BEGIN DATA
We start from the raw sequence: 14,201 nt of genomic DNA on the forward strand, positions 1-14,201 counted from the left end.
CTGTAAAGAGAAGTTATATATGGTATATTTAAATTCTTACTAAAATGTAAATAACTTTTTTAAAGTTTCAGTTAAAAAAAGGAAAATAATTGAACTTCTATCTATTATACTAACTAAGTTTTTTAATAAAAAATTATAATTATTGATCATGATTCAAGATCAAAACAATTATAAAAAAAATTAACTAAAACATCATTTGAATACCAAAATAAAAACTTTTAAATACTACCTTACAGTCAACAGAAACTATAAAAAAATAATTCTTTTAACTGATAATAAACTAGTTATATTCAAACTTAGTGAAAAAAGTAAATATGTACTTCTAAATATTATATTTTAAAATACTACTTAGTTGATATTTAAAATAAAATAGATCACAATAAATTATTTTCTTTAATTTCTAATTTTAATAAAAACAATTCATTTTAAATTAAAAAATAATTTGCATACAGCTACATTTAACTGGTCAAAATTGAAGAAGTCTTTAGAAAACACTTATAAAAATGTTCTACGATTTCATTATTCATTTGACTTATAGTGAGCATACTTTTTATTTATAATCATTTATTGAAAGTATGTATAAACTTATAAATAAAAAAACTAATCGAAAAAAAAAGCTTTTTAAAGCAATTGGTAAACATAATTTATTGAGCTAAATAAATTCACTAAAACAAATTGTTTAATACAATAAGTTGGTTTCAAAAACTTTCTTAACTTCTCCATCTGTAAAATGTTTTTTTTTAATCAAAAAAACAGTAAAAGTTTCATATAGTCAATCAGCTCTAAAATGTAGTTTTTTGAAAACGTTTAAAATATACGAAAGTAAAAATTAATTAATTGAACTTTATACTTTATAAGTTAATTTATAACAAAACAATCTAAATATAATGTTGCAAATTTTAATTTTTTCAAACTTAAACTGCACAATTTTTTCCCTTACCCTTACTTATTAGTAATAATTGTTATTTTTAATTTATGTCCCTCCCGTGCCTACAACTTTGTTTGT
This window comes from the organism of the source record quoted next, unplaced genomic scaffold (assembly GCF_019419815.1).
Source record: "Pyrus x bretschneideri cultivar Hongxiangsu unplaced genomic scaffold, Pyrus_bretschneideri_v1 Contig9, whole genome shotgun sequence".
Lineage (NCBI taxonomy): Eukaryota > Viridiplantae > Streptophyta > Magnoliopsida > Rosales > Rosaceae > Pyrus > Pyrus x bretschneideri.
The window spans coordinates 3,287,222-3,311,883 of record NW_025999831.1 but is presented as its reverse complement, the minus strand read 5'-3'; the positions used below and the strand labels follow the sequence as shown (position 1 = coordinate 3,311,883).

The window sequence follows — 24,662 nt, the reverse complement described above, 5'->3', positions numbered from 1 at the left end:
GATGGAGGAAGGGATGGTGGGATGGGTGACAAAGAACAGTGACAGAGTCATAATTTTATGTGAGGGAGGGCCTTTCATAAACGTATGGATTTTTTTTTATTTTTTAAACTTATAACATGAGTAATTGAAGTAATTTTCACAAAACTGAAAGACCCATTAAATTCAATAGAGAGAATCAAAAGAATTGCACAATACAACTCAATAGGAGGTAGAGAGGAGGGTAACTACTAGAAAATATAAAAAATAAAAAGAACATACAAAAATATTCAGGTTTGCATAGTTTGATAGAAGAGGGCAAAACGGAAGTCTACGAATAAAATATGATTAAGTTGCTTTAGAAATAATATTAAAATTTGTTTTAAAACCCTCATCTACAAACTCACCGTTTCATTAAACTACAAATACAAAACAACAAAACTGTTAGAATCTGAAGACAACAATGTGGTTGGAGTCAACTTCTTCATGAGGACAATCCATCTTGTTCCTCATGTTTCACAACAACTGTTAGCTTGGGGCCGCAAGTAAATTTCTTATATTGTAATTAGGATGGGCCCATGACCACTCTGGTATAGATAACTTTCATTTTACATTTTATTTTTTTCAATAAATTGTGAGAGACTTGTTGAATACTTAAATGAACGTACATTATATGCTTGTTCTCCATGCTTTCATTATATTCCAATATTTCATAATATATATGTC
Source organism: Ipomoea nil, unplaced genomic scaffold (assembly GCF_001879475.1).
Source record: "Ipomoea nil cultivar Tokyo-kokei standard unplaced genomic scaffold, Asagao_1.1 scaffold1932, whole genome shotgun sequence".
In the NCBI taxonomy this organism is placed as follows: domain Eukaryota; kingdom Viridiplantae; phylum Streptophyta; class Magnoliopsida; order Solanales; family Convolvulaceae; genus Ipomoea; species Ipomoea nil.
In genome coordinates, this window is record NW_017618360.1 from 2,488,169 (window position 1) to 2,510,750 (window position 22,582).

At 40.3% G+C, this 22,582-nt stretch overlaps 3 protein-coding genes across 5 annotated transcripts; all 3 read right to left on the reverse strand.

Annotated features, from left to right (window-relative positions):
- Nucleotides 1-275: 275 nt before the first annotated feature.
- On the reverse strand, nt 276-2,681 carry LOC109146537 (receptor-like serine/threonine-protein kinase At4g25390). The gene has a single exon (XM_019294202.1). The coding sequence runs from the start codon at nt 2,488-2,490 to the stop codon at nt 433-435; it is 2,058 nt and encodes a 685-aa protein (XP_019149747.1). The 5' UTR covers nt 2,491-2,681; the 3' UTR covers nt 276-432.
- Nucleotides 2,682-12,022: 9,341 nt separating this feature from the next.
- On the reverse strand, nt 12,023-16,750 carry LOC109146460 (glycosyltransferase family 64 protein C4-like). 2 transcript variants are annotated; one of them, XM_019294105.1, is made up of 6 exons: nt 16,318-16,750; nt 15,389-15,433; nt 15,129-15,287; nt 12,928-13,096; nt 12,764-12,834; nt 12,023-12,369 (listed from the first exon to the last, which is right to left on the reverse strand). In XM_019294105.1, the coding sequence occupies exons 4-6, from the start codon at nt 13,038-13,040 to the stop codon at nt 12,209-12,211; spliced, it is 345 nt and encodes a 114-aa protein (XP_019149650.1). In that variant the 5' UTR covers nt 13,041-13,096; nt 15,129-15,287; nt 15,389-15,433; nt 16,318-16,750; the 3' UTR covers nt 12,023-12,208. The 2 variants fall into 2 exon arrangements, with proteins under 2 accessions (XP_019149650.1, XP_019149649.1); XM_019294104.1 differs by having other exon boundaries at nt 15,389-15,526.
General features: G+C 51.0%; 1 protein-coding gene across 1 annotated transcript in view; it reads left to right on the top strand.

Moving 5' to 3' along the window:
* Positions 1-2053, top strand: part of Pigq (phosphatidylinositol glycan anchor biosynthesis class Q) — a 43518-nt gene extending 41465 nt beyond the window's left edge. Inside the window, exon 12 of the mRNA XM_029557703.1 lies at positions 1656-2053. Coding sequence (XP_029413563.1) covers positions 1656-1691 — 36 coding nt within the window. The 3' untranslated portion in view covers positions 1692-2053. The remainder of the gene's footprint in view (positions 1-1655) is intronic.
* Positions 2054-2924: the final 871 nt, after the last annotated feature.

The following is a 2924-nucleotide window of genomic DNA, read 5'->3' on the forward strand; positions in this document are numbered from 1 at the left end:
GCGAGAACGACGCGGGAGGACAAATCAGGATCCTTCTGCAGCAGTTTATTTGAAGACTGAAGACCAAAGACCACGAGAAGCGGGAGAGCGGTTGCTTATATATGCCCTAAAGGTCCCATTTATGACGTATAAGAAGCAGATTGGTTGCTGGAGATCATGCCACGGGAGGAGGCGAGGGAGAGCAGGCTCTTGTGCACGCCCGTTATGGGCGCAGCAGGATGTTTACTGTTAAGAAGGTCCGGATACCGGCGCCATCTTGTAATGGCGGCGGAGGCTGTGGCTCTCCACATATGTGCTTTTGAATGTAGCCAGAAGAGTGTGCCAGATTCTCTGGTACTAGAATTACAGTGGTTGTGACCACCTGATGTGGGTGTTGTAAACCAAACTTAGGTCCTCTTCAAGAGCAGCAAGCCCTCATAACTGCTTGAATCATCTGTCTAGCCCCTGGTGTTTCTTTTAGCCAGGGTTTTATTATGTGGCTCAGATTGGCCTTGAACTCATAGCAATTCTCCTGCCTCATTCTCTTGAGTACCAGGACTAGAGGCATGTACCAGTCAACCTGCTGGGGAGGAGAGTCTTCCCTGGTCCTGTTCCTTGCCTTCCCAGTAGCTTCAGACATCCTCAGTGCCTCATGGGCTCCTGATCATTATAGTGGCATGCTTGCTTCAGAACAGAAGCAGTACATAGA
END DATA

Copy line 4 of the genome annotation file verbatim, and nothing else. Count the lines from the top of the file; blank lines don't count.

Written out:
Source record: "Pyrus x bretschneideri cultivar Hongxiangsu unplaced genomic scaffold, Pyrus_bretschneideri_v1 Contig9, whole genome shotgun sequence".